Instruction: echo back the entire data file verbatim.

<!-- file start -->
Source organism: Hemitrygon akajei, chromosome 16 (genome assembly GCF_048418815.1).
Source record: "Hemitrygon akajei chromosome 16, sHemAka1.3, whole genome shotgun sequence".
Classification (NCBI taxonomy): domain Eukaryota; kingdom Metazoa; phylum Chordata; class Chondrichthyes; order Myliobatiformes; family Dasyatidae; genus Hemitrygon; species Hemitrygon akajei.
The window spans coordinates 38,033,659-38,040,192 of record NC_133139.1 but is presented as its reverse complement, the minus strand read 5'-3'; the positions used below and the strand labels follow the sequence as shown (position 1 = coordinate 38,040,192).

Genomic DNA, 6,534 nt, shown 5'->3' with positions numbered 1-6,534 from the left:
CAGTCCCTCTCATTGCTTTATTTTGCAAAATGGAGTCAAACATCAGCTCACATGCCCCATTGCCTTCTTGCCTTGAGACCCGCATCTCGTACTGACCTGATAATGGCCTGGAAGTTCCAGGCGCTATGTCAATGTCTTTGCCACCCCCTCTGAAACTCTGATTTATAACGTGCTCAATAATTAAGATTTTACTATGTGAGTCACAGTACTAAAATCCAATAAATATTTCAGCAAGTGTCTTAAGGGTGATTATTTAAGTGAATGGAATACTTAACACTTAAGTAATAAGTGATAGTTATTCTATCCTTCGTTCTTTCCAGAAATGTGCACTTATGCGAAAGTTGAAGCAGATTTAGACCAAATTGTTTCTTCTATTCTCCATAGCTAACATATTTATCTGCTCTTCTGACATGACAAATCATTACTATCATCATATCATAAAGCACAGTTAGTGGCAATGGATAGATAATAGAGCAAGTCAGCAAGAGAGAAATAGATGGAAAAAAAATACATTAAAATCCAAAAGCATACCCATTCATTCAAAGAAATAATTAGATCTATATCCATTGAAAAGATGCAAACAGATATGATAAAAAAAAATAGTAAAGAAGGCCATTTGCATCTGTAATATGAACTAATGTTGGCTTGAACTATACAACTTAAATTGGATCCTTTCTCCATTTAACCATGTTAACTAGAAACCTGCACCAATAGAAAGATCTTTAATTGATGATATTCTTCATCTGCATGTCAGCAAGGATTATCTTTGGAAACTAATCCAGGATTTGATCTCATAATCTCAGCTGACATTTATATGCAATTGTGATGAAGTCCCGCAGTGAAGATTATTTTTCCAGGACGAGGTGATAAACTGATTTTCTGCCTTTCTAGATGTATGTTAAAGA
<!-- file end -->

Source organism: Hemitrygon akajei, chromosome 16 (genome assembly GCF_048418815.1).
Source record: "Hemitrygon akajei chromosome 16, sHemAka1.3, whole genome shotgun sequence".
Classification (NCBI taxonomy): domain Eukaryota; kingdom Metazoa; phylum Chordata; class Chondrichthyes; order Myliobatiformes; family Dasyatidae; genus Hemitrygon; species Hemitrygon akajei.
The window spans coordinates 38,033,659-38,040,192 of record NC_133139.1 but is presented as its reverse complement, the minus strand read 5'-3'; the positions used below and the strand labels follow the sequence as shown (position 1 = coordinate 38,040,192).

Genomic DNA, 6,534 nt, shown 5'->3' with positions numbered 1-6,534 from the left:
CAGTCCCTCTCATTGCTTTATTTTGCAAAATGGAGTCAAACATCAGCTCACATGCCCCATTGCCTTCTTGCCTTGAGACCCGCATCTCGTACTGACCTGATAATGGCCTGGAAGTTCCAGGCGCTATGTCAATGTCTTTGCCACCCCCTCTGAAACTCTGATTTATAACGTGCTCAATAATTAAGATTTTACTATGTGAGTCACAGTACTAAAATCCAATAAATATTTCAGCAAGTGTCTTAAGGGTGATTATTTAAGTGAATGGAATACTTAACACTTAAGTAATAAGTGATAGTTATTCTATCCTTCGTTCTTTCCAGAAATGTGCACTTATGCGAAAGTTGAAGCAGATTTAGACCAAATTGTTTCTTCTATTCTCCATAGCTAACATATTTATCTGCTCTTCTGACATGACAAATCATTACTATCATCATATCATAAAGCACAGTTAGTGGCAATGGATAGATAATAGAGCAAGTCAGCAAGAGAGAAATAGATGGAAAAAAAATACATTAAAATCCAAAAGCATACCCATTCATTCAAAGAAATAATTAGATCTATATCCATTGAAAAGATGCAAACAGATATGATAAAAAAAAATAGTAAAGAAGGCCATTTGCATCTGTAATATGAACTAATGTTGGCTTGAACTATACAACTTAAATTGGATCCTTTCTCCATTTAACCATGTTAACTAGAAACCTGCACCAATAGAAAGATCTTTAATTGATGATATTCTTCATCTGCATGTCAGCAAGGATTATCTTTGGAAACTAATCCAGGATTTGATCTCATAATCTCAGCTGACATTTATATGCAATTGTGATGAAGTCCCGCAGTGAAGATTATTTTTCCAGGACGAGGTGATAAACTGATTTTCTGCCTTTCTAGATGTATGTTAAAGA